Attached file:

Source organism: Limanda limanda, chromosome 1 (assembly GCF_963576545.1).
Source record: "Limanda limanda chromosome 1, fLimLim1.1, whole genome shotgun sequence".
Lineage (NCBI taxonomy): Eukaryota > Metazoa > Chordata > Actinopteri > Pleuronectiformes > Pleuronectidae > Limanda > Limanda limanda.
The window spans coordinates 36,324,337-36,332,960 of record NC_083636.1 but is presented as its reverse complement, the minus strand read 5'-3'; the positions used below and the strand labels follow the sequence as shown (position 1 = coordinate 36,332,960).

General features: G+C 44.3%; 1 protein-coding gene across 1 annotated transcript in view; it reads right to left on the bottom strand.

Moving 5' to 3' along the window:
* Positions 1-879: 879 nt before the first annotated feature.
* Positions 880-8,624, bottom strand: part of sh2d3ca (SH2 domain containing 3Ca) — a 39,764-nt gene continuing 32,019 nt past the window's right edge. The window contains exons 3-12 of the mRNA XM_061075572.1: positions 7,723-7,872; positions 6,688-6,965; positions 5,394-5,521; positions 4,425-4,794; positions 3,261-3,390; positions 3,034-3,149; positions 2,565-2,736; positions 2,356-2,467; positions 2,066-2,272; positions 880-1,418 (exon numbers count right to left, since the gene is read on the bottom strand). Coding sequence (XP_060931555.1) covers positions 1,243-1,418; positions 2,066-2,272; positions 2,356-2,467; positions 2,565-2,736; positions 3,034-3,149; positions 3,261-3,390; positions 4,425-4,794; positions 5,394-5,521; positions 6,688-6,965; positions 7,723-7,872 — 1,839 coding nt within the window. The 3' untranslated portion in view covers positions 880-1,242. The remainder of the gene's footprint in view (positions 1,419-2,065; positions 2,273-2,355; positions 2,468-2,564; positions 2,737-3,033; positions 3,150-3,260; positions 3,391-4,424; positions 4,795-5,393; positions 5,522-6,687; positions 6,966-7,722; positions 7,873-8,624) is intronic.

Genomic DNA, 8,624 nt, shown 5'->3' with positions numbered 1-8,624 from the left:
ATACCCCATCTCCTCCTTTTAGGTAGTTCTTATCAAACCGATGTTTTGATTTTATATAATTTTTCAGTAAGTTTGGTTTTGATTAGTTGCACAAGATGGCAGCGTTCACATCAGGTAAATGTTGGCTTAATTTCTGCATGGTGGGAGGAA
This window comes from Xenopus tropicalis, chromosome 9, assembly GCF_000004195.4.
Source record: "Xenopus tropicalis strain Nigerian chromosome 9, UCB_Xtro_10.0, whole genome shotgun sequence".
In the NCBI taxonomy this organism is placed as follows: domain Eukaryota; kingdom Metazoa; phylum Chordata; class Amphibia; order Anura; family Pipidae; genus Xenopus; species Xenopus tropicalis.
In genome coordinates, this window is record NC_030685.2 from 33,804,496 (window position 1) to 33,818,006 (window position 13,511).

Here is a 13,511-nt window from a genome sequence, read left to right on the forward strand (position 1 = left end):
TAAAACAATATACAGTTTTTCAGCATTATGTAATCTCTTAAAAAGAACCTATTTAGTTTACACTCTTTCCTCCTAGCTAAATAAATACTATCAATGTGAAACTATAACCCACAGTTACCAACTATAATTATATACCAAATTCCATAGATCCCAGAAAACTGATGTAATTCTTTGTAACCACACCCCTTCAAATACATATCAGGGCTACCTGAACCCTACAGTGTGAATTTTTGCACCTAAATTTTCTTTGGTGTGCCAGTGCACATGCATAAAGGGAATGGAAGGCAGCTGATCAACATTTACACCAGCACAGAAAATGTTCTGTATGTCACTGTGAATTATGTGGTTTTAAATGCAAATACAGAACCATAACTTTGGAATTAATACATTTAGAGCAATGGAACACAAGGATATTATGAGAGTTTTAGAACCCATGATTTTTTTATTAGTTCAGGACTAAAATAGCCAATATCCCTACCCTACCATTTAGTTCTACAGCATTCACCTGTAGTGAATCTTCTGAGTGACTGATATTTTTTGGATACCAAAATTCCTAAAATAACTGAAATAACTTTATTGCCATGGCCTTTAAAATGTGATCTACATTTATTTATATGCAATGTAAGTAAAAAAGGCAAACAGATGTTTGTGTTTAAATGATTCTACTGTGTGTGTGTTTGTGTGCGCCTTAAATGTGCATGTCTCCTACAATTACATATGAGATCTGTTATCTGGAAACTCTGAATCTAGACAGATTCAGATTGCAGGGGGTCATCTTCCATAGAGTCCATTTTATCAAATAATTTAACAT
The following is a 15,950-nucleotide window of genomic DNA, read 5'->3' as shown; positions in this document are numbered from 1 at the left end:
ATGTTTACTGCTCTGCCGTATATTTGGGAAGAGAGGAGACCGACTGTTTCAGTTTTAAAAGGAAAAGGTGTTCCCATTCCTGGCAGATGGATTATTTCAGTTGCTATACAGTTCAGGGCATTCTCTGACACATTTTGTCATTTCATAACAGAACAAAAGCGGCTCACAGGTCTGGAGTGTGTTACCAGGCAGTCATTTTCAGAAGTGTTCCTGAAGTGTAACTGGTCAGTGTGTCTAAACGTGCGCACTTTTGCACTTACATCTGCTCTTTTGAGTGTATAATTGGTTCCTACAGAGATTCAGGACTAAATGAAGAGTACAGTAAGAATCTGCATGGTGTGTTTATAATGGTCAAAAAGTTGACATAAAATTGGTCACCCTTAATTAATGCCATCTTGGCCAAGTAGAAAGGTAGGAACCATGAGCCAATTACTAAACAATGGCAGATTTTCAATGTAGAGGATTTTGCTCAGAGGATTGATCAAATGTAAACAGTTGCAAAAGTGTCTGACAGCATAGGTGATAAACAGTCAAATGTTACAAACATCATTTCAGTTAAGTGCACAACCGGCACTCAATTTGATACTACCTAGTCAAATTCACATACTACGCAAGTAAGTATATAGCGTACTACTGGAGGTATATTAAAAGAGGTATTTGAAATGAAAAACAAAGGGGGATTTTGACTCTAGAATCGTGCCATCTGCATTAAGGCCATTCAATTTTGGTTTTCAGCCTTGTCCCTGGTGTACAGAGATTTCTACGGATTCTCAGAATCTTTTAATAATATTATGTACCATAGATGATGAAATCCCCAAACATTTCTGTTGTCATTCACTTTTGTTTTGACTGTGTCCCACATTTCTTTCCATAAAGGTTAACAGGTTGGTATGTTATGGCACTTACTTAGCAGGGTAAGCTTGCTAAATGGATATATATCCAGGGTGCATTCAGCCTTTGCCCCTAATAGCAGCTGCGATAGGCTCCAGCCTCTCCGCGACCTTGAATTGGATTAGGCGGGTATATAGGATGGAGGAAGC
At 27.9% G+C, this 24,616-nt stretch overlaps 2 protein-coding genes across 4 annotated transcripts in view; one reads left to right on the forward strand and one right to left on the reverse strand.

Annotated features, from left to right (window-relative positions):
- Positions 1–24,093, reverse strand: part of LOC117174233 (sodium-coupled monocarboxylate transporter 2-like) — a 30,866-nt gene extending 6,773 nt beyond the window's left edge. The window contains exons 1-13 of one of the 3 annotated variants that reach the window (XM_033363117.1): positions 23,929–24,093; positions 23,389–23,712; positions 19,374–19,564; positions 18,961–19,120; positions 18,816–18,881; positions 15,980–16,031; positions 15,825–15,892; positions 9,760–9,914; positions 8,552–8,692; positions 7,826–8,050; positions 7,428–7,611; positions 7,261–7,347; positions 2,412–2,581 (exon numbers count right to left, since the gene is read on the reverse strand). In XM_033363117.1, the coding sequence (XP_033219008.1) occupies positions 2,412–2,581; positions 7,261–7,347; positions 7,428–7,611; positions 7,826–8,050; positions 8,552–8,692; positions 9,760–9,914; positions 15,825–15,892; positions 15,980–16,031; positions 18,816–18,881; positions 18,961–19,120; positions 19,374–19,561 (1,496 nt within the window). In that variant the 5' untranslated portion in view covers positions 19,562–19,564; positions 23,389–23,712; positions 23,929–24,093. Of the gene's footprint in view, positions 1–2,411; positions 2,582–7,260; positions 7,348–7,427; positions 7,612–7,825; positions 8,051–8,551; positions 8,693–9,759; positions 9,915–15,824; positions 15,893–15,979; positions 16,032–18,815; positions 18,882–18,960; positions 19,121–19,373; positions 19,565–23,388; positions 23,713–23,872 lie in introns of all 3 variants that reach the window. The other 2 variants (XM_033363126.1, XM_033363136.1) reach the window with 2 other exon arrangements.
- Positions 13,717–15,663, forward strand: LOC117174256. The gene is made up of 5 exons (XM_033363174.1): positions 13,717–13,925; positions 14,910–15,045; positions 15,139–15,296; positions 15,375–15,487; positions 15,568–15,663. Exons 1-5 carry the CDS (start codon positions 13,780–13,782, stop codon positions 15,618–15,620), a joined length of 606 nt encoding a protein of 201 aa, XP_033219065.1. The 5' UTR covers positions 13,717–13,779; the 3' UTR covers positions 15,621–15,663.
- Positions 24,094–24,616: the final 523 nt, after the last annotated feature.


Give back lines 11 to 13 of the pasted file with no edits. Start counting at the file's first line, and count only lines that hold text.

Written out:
This window comes from Xenopus tropicalis, chromosome 9, assembly GCF_000004195.4.
Source record: "Xenopus tropicalis strain Nigerian chromosome 9, UCB_Xtro_10.0, whole genome shotgun sequence".
In the NCBI taxonomy this organism is placed as follows: domain Eukaryota; kingdom Metazoa; phylum Chordata; class Amphibia; order Anura; family Pipidae; genus Xenopus; species Xenopus tropicalis.